HCCI-Seminar Paper


HCCI is an alternative piston-engine combustion process that can provide efficiencies as high as compression-ignition, direct-injection (CIDI) engines (an advanced version of the commonly known diesel engine) while, unlike CIDI engines, producing ultra-low oxides of nitrogen (NOx) and particulate matter (PM) emissions. HCCI engines operate on the principle of having a dilute, premixed charge that reacts and burns volumetrically throughout the cylinder as it is compressed by the piston. In some regards, HCCI incorporates the best features of both spark ignition (SI) and compression ignition (CI), as shown in Figure 1. As in an SI engine, the charge is well mixed, which minimizes particulate emissions, and as in a CIDI engine, the charge is compression ignited and has no throttling losses, which leads to high efficiency. However, unlike either of these conventional engines, the combustion occurs simultaneously throughout the volume rather than in a flame front. This important attribute of HCCI allows combustion to occur at much lower temperatures, dramatically reducing engine-out emissions of NOx. Most engines employing HCCI to date have dual mode combustion systems in which traditional SI or CI combustion is used for operating conditions where HCCI operation is more difficult. Typically, the engine is cold-started as an SI or CIDI engine, then switched to HCCI mode for idle and low- to mid-load operation to obtain the benefits of HCCI in this regime, which comprises a large portion of typical automotive driving cycles. For high-load operation, the engine would again be switched to SI or CIDI operation.

HCCI engines have a long history, even though HCCI has not been as widely implemented as spark ignition or diesel injection. It is essentially an Otto combustion cycle. In fact, HCCI was popular before electronic spark ignition was used. One example is the hot-bulb engine which used a hot vaporization chamber to help mix fuel with air. The extra heat combined with compression induced the conditions for combustion to occur. Another example is the "diesel" model aircraft engine.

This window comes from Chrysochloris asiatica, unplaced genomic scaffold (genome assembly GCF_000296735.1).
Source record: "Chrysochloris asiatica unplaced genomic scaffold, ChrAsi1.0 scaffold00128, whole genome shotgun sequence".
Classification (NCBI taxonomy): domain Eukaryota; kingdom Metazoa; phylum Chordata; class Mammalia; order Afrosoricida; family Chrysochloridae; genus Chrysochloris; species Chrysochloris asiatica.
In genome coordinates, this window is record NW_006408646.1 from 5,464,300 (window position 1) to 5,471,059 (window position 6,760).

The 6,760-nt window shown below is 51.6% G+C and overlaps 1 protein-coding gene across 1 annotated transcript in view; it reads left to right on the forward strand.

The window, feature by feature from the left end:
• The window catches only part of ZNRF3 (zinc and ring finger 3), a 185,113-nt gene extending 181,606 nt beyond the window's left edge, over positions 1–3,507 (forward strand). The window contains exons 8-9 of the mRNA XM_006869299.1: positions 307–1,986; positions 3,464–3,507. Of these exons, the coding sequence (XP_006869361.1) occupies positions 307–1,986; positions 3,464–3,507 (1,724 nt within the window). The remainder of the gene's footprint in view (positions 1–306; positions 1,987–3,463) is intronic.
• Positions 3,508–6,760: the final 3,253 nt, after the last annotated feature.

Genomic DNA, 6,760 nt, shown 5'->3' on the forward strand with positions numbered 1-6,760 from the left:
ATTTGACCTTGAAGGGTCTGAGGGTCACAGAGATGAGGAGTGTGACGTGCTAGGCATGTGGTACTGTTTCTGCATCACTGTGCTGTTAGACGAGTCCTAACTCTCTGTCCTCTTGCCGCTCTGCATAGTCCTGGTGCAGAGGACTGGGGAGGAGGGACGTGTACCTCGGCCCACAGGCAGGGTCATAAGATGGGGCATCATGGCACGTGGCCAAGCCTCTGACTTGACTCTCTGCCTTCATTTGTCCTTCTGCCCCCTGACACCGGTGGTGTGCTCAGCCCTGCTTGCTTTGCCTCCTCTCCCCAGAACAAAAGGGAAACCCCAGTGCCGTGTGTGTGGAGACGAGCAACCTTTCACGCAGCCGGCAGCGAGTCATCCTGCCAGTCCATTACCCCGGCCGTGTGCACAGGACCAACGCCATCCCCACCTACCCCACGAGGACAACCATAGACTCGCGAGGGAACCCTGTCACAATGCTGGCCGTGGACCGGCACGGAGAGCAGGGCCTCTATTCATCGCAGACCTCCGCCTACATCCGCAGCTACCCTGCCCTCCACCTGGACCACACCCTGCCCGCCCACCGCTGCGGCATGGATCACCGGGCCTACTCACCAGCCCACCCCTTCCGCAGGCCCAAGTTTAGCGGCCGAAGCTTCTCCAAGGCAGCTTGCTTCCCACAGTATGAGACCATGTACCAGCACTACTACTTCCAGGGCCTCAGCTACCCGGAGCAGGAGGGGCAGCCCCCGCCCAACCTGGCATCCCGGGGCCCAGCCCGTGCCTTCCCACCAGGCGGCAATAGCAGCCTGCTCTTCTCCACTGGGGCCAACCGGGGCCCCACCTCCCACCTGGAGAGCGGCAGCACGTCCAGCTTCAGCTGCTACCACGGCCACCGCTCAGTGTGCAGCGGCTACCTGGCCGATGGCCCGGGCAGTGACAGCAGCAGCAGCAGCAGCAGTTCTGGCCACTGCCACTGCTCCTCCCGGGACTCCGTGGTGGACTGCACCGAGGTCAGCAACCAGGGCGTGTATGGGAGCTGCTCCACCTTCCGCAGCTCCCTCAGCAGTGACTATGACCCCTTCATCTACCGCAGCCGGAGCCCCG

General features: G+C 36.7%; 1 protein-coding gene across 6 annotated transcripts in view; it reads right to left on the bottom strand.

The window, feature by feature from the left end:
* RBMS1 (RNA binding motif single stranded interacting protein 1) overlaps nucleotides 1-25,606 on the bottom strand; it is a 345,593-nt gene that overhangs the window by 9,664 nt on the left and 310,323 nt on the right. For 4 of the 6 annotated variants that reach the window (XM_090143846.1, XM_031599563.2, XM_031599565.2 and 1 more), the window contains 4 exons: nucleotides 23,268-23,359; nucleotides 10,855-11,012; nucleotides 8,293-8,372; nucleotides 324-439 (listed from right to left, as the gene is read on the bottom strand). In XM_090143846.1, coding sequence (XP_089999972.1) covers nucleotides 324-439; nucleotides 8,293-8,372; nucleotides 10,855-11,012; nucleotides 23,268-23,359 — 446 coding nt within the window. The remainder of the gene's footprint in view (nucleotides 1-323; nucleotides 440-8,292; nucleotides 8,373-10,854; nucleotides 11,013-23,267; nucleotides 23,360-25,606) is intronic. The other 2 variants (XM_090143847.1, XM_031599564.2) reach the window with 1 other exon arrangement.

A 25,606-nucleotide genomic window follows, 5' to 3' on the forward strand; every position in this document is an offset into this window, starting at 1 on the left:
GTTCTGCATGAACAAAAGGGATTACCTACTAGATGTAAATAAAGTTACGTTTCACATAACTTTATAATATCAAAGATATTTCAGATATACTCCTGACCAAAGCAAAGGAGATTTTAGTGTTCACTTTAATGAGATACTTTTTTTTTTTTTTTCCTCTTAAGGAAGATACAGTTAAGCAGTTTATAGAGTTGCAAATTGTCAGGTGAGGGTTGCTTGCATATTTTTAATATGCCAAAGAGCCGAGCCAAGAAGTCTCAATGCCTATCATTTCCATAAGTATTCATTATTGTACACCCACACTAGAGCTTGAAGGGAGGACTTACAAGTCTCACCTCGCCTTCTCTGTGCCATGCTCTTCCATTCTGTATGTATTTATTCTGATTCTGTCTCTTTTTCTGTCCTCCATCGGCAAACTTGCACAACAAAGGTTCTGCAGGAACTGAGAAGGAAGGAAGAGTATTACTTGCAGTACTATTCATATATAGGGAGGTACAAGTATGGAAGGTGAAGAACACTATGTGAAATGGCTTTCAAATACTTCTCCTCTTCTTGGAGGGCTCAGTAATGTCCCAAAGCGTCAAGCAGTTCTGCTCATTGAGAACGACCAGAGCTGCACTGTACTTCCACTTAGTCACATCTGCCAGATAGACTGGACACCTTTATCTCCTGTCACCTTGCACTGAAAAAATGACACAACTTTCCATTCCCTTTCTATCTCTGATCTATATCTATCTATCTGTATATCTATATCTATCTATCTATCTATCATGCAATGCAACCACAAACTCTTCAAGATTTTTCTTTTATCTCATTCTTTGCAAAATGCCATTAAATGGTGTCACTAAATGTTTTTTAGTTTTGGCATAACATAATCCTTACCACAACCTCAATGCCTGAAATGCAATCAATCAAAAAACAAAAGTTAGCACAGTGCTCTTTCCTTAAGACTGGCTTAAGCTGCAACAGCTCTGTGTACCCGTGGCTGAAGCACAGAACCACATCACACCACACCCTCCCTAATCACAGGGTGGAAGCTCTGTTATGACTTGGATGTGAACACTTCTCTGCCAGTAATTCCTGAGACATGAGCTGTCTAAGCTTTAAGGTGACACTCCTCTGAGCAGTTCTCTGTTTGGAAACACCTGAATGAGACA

The advantages of HCCI are numerous and depend on the combustion system to which it is compared. Relative to SI gasoline engines, HCCI engines are more efficient, approaching the efficiency of a CIDI engine. This improved efficiency results from three sources: the elimination of throttling losses, the use of high compression ratios (similar to a CIDI engine), and a shorter combustion duration (since it is not necessary for a flame to propagate across the cylinder). HCCI engines also have lower engine-out NOx than SI engines. Although three-way catalysts are adequate for removing NOx from current-technology SI engine exhaust, low NOx is an important advantage relative to spark-ignition, direct-injection (SIDI) technology, which is being considered for future SI engines. Relative to CIDI engines, HCCI engines have substantially lower emissions of PM and NOx. (Emissions of PM and NOx are the major impediments to CIDI engines meeting future emissions standards and are the focus of extensive current research.) The low emissions of PM and NOx in HCCI engines are a result of the dilute homogeneous air and fuel mixture in addition to low combustion temperatures. The charge in an HCCI engine may be made dilute by being very lean, by stratification, by using exhaust gas recirculation (EGR), or some combination of these. Because flame propagation is not required, dilution levels can be much higher than the levels tolerated by either SI or CIDI engines. Combustion is induced throughout the charge volume by compression heating due to the piston motion, and it will occur in almost any fuel/air/exhaust-gas mixture once the 800 to 1100 K ignition temperature (depending on the type of fuel) is reached. In contrast, in typical CI engines, minimum flame temperatures are 1900 to 2100 K, high enough to make unacceptable levels of NOx. Additionally, the combustion duration in HCCI engines is much shorter than in CIDI engines since it is not limited by the rate of fuel/air mixing. This shorter combustion duration gives the HCCI engine an efficiency advantage. Finally, HCCI engines may be lower cost than CIDI engines since they would likely use lower-pressure fuel-injection equipment.
Another advantage of HCCI combustion is its fuel-flexibility. HCCI operation has been shown using a wide range of fuels. Gasoline is particularly well suited for HCCI operation. Highly efficient CIDI engines, on the other hand, cannot run on gasoline due to its low cetane number. With successful R&D, HCCI engines might be commercialized in light-duty passenger vehicles by 2010, and by 2015 as much as a half-million barrels of oil per day may be saved. Tests have also shown that under optimized conditions HCCI combustion can be very repeatable, resulting in smooth engine operation. The emission control systems for HCCI engines have the potential to be less costly and less dependent on scarce precious metals than either SI or CIDI engines. HCCI is potentially applicable to both automobile and heavy truck engines. In fact, it could be scaled to virtually every size-class of transportation engines from small motorcycle to large ship engines. HCCI is also applicable to piston engines used outside the transportation sector such as those used for electrical power generation and pipeline pumping.